The answer, of course, is all the above. Division is one of the five templates of innovation in the Systematic Inventive Thinking method. The others are Subtraction, Task Unification, Multiplication, and Attribute Dependency. Templates were developed by recognizing the same consistent pattern over many products so that the pattern could be applied to create innovative new products. The method works by taking a product, concept, situation, service, process, or other seed construct, and breaking it into its basic component parts or attributes. The templates manipulate the components, one at a time, to create new-to-the-world constructs for which the innovator finds a valuable use. The notion of taking the solution and finding a problem that it can solve is called "function follows form" and is at the heart of the systematic inventive thinking process. It is innovation by working backwards.
The Division Template works by taking a product or a component of it and dividing it physically, functionally, or what is called preserving where each part preserves the characteristics of the whole. Rearrange the parts, then work backwards to find a use or benefit for this new form.
Here is an example from my workshop last week at Duke's Fuqua School of Business. The product is dryer sheets (gauze-like tissues about the size of a Kleenex, put into clothes dryers to eliminate static cling, soften clothes and add artificial fragrance.) Now divide these into much smaller parts, perhaps after the whole sheet is thrown into the dryer. Imagine these smaller parts get all over the clothes and cling to them. Why would this be useful? What could be the benefit? Here's an idea. Perhaps the smaller pieces stay on the clothes to continue softening, brightening, or adding a design element, waterproofing, smell-proofing, allergy free, anti-itch, etc. Perhaps the clothes are pre-treated with something that interacts with the small dryer pieces to extend the performance of the clothes, reducing cleaning, wear and tear, or wrinkles. Perhaps the small bits are transparent (thanks, Yoni!) so they are invisible on the clothing. This simple Division takes a seemingly dull product and re-frames how we think of it to discover new innovative uses and benefits.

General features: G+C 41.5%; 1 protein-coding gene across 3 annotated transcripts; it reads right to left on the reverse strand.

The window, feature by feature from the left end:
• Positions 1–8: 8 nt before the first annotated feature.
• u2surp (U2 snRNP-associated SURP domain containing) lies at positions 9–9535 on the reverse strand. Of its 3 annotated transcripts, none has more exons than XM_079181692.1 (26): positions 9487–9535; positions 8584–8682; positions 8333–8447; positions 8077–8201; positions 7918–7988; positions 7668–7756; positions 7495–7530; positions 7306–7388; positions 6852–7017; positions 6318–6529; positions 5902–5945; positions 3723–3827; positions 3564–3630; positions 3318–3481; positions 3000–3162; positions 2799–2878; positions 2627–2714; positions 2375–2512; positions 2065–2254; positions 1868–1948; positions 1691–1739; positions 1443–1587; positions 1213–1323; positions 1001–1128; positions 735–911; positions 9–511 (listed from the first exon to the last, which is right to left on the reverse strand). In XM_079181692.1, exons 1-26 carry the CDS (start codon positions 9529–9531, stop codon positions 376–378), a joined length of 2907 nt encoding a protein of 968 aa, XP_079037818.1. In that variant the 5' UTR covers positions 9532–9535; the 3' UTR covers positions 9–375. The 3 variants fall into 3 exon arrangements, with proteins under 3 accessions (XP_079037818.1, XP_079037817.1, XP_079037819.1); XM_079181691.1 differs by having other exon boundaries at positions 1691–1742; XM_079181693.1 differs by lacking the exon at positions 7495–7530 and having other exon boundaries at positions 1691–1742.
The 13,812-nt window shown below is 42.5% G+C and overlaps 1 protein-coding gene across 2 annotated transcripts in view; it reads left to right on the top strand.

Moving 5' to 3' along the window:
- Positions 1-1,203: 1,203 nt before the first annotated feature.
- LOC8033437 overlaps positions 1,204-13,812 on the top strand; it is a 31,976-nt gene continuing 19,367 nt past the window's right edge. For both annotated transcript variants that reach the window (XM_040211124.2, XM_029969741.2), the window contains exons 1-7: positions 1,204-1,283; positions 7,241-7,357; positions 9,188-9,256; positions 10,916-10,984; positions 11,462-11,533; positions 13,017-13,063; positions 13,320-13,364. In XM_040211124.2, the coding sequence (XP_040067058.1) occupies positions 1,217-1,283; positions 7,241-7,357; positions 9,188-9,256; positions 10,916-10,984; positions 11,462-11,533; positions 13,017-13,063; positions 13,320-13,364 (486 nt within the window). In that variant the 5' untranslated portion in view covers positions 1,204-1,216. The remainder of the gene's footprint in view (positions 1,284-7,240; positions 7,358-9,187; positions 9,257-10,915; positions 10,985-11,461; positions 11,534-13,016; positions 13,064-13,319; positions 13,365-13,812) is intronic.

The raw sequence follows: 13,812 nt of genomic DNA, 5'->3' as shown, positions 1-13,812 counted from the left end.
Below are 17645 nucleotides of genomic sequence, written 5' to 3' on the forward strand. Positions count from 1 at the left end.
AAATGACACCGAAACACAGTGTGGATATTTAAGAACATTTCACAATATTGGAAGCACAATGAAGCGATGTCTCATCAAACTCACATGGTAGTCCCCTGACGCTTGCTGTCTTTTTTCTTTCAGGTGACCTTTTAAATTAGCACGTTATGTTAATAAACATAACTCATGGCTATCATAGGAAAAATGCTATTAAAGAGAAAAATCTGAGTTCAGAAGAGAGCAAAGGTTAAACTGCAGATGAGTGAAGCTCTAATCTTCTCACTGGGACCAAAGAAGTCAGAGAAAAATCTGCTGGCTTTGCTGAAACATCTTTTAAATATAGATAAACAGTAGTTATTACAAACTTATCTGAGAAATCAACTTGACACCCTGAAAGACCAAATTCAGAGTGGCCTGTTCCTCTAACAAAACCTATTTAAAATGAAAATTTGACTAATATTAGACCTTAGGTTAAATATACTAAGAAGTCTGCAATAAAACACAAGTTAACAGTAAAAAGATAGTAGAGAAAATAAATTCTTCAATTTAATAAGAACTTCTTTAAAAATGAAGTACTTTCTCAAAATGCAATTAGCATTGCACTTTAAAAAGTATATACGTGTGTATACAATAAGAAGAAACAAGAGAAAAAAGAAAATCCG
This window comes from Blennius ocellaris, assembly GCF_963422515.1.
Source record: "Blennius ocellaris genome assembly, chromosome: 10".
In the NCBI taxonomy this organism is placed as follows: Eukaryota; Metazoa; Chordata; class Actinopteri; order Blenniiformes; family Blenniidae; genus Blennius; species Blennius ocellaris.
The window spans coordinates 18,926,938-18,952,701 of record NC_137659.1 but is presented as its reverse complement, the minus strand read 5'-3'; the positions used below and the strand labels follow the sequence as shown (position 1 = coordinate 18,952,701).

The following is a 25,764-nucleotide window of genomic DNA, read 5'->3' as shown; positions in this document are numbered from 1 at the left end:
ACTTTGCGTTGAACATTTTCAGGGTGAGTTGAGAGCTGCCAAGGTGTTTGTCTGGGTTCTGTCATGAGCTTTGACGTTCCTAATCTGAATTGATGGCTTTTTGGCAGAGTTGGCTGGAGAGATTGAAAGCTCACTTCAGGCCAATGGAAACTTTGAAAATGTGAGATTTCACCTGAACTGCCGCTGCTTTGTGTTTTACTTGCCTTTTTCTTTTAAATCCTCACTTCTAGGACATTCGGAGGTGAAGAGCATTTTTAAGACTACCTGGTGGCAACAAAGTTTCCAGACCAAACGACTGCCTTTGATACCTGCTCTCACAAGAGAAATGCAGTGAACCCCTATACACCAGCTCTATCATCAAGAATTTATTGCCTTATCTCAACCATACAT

Division is also a collaboration approach. One of the Duke MBA's, Tom Powell, emailed me about crowdspirit.com, kluster.com, and ideabahn.com. These new sites form communities that take an idea and iteratively improve it with suggestions from members. These sites are also examples of Division (preserving) - taking the larger problem and dividing it among many people. Idea collaboration is an old idea, but what could be a more innovative approach is to divide a problem using the other two methods: physically or functionally...focus members on the problem in a different way. As these beta sites evolve, we will watch to see how innovative they can become at dividing and conquering.